Friday, June 27, 2008

Wednesday I volunteered at a refugee center in Taksim. Atatürk is famous for coining the phrase "happy is he who can say he is a Türk." The converse is that it really sucks if you are not Turkish- especially for Ghanaian, Sudanese, and Sri Lankan refugees who illegally immigrated to Istanbul. However, despite living in poverty and facing prejudice everyday, the refugee children I played with were full of joy and appreciation for what little they did have. Spending the day with them was both a joyful and heart breaking experience.

Sadly, racism extends to indigenous minorities as well, as I discovered playing Tavla with a new Kurdish friend. His people represent over 25 percent of the population of Turkey, yet relations are comparable to pre-civil rights conditions in the American South.

In my limited experience, racism is a cultural transcendent, meaning that it is present in every country amongst every ethnic group. The Bible explains the cause of such evils to be human depravity- the image of God shattered and corrupted. While human and civil right movements may alleviated the consequences of racism to varying degrees, I believe true peace and reconciliation is only possible through Jesus' death and Resurrection.

Tuesday, June 24, 2008


Tonight's activies consisted of drinking çay with my new friend Elvin while playing tavla and talking about politics and life. I learned a good deal about Georgia, Elvin's native country, and at one point a bunch of dolphins began swimming next to where we were seated along the Bosphorus. Overall a most charming way to pass the time.

Note: Tavla is more commonly known as backgammon in the U.S. and çay (pronounced "chai") is tea, which Turks drink at espresso-like strongness.

Saturday, June 21, 2008

Euro 08

After coming from behind in the second overtime period, the Turkey national beat Croatia in penalty kicks to advance to the semi-finals of Euro 08- the farthest Turkey has ever made it in this tournament. Based on a survey of my neighborhood, I don't think there is a person in this city of 17 million people that didn't watch the game. Needless to say the celebration was pretty enthusiastic, ranging from your run of the mill illegal fireworks to semi-automatic firearms being fired in the air. From the amazing view of my friend's skyrise apartment, we could watch the whole city celebrating into the night. Those of my friends who braved the pubs in Taksim (the night life district) said that it could only be described as complete chaos.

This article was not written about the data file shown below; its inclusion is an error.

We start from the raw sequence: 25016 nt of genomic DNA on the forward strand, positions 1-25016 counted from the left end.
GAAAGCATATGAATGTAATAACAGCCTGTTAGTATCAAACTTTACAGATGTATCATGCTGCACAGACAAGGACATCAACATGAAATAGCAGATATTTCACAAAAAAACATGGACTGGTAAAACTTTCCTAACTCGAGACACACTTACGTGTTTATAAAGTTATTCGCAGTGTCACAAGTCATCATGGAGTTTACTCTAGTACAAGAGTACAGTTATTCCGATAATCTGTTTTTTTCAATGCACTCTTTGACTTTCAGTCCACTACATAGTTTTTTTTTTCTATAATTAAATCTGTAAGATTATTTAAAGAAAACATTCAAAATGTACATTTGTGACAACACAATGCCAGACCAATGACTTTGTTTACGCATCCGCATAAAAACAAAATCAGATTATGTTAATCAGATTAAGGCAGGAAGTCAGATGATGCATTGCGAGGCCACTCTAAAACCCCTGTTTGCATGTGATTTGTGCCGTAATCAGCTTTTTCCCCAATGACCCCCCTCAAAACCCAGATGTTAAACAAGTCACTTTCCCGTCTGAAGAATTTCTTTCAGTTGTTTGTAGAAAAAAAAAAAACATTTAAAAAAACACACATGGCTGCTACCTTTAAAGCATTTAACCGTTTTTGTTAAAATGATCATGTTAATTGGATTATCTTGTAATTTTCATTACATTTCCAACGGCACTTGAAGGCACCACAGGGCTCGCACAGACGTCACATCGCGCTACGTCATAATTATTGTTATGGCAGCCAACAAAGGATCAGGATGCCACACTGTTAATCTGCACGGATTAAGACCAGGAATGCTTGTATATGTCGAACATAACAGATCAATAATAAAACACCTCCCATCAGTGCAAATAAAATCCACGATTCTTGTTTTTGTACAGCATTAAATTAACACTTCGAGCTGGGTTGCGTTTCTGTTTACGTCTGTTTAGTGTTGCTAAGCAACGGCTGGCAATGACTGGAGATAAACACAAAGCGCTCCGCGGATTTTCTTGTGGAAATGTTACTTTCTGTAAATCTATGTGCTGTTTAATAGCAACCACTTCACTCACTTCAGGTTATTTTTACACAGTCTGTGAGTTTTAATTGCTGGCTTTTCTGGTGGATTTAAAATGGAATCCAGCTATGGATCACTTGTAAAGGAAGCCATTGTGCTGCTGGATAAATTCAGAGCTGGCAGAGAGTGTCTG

Yeah. Football is kind of a big deal here.

Sunday, June 15, 2008


Back to back nights of crashing at friends' apartments means 3 days of wearing the exact same clothes... pretty gross, but worth it.

While Istanbul is a very expensive city, cherries, peaches, and pistachios are grown locally so they are fresh and cheap. 2 lira bought me about 9 peaches (a kilo). Likewise cherries are going for the equivalent of 1.50 dollars a pound.

In the past week I have been yelled at twice by Turks- once by a bus driver who evidently decided he did not want to drive all the way to my stop, and another time by a street vendor who I accidentally handed 1 Lira to instead of 5.

Petrol is hovering around 3.50 a liter- roughly about about 11 dollars a gallon. Somehow the majority of the population continues to drive.

I am beginning to think more and more in the metric system without going back and forth between feet and pounds in my head... which may prove challenging once I am back in the States.

Saturday, June 07, 2008


Tonight I am spending the night in Assos, a surrealistically picturesque town situated along the rocky cliffs of the Aegean sea. Those of you familiar with early church history might recognize the city as where Paul departed for Lesbos from on his third journey. Reportedly he stayed here until Luke met up with him. Also, Aristotle lived here for three years. It is amazing to feel connected to so much history.

Speaking of connected, I write this post from the lounge in my hotel where a bunch of Turks and myself are watching the Türkiye National team play Portugal in the first round of Euro 08. Turkey is most definitely outmatched in this one but we are hoping they can pull it out.

Thursday, June 05, 2008

A few weeks ago I blogged about Harold Best's lecture at the 930 for Cultivate Beauty month. that lecture is up here and is available for download. Definitely worth a listen.

I am about to embark on a tour of the seven churches that St. John wrote to in Revelation (all churches that St. Paul had planted on his journeys). While I usually despise doing touristy things I am willing to compromise for this. Pictures and commentary will be posted upon my return.

Wednesday, June 04, 2008

Summer Reading List

Despite being in a city that is thousands of years old with countless things to do and explore, I have managed to spend a lot of time reading (whether it be on the train, at coffee shops, or before bed).

So far I have finished:

The Irresistible Revolution by Shane Claiborne and another book by Anglican missiologist Rolland Allen.

Currently I am working on

The Reason for God by Timothy Keller (which I am in a discussion group with friends from church about)

Prince Caspian by C.S. Lewis (in anticipation of the film's release here in Istanbul)

Spiritual Disciplines for the Christian Life by Donald S. Whitney (for class)

A Thousand Splendid Suns by Khaled Hosseini (for fun)

In a few days I am traveling down to Izmir so I should knock out quite a bit of reading on the 12 hour bus ride.

Sunday, June 01, 2008


The Hagia Sophia. Orthodox church turned Mosque turned Museum.
The Blue Mosque. Two of its six minarets not pictured. Ataturk. This dude is everywhere. Think George Washington, Abraham Lincoln, and Winston Churchill all rolled up into one quasi-mythological figure.
Roasting Coffee. Eastern Orthodox Cathedral

Crossing the Bosphorus.